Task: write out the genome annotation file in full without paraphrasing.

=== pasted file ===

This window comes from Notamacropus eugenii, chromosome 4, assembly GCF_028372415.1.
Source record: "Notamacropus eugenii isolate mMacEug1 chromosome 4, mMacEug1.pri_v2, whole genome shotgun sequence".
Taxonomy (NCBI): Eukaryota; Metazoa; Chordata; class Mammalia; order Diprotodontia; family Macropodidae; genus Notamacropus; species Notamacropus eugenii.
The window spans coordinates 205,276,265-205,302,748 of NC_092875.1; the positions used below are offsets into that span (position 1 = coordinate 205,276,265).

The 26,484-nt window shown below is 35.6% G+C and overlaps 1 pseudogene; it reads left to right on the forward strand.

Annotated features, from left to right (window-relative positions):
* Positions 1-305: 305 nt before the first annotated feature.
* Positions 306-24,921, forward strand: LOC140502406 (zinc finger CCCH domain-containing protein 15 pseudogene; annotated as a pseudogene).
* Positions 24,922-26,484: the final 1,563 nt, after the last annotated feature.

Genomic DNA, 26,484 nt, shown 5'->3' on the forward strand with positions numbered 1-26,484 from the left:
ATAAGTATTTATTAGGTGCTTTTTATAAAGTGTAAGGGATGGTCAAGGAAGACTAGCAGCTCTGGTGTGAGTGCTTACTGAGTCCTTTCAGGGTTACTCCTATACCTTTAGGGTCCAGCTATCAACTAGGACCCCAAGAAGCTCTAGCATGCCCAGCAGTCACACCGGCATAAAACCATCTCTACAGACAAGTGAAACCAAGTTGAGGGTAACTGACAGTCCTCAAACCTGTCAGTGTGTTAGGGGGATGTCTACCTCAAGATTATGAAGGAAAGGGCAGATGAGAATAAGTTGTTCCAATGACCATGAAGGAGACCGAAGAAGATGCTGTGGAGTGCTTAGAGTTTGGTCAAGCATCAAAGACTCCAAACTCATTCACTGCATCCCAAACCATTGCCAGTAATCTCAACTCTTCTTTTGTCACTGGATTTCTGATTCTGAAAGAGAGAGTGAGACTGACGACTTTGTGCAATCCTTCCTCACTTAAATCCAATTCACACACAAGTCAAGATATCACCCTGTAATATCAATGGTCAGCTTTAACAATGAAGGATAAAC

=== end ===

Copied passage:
This window comes from Notamacropus eugenii, chromosome 4, assembly GCF_028372415.1.
Source record: "Notamacropus eugenii isolate mMacEug1 chromosome 4, mMacEug1.pri_v2, whole genome shotgun sequence".
Taxonomy (NCBI): Eukaryota; Metazoa; Chordata; class Mammalia; order Diprotodontia; family Macropodidae; genus Notamacropus; species Notamacropus eugenii.
The window spans coordinates 205,276,265-205,302,748 of NC_092875.1; the positions used below are offsets into that span (position 1 = coordinate 205,276,265).

The 26,484-nt window shown below is 35.6% G+C and overlaps 1 pseudogene; it reads left to right on the forward strand.

Annotated features, from left to right (window-relative positions):
* Positions 1-305: 305 nt before the first annotated feature.
* Positions 306-24,921, forward strand: LOC140502406 (zinc finger CCCH domain-containing protein 15 pseudogene; annotated as a pseudogene).
* Positions 24,922-26,484: the final 1,563 nt, after the last annotated feature.

Genomic DNA, 26,484 nt, shown 5'->3' on the forward strand with positions numbered 1-26,484 from the left:
ATAAGTATTTATTAGGTGCTTTTTATAAAGTGTAAGGGATGGTCAAGGAAGACTAGCAGCTCTGGTGTGAGTGCTTACTGAGTCCTTTCAGGGTTACTCCTATACCTTTAGGGTCCAGCTATCAACTAGGACCCCAAGAAGCTCTAGCATGCCCAGCAGTCACACCGGCATAAAACCATCTCTACAGACAAGTGAAACCAAGTTGAGGGTAACTGACAGTCCTCAAACCTGTCAGTGTGTTAGGGGGATGTCTACCTCAAGATTATGAAGGAAAGGGCAGATGAGAATAAGTTGTTCCAATGACCATGAAGGAGACCGAAGAAGATGCTGTGGAGTGCTTAGAGTTTGGTCAAGCATCAAAGACTCCAAACTCATTCACTGCATCCCAAACCATTGCCAGTAATCTCAACTCTTCTTTTGTCACTGGATTTCTGATTCTGAAAGAGAGAGTGAGACTGACGACTTTGTGCAATCCTTCCTCACTTAAATCCAATTCACACACAAGTCAAGATATCACCCTGTAATATCAATGGTCAGCTTTAACAATGAAGGATAAAC